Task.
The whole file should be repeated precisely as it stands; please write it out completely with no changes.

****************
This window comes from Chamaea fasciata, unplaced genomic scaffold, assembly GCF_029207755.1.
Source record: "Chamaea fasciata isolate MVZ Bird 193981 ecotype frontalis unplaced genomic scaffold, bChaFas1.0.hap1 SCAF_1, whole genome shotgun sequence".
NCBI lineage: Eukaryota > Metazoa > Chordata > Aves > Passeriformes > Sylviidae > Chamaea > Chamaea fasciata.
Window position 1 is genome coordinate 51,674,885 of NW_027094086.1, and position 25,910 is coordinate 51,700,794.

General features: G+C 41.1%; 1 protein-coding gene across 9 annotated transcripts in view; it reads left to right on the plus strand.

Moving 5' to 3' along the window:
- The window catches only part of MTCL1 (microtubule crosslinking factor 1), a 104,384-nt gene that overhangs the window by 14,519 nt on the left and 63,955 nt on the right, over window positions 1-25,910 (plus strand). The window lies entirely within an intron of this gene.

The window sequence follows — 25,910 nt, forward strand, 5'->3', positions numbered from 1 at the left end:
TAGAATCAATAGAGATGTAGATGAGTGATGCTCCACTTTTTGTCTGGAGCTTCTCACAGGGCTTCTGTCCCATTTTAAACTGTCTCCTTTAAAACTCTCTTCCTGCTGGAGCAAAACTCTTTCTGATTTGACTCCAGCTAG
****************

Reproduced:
This window comes from Chamaea fasciata, unplaced genomic scaffold, assembly GCF_029207755.1.
Source record: "Chamaea fasciata isolate MVZ Bird 193981 ecotype frontalis unplaced genomic scaffold, bChaFas1.0.hap1 SCAF_1, whole genome shotgun sequence".
NCBI lineage: Eukaryota > Metazoa > Chordata > Aves > Passeriformes > Sylviidae > Chamaea > Chamaea fasciata.
Window position 1 is genome coordinate 51,674,885 of NW_027094086.1, and position 25,910 is coordinate 51,700,794.

General features: G+C 41.1%; 1 protein-coding gene across 9 annotated transcripts in view; it reads left to right on the plus strand.

Moving 5' to 3' along the window:
- The window catches only part of MTCL1 (microtubule crosslinking factor 1), a 104,384-nt gene that overhangs the window by 14,519 nt on the left and 63,955 nt on the right, over window positions 1-25,910 (plus strand). The window lies entirely within an intron of this gene.

The window sequence follows — 25,910 nt, forward strand, 5'->3', positions numbered from 1 at the left end:
TAGAATCAATAGAGATGTAGATGAGTGATGCTCCACTTTTTGTCTGGAGCTTCTCACAGGGCTTCTGTCCCATTTTAAACTGTCTCCTTTAAAACTCTCTTCCTGCTGGAGCAAAACTCTTTCTGATTTGACTCCAGCTAG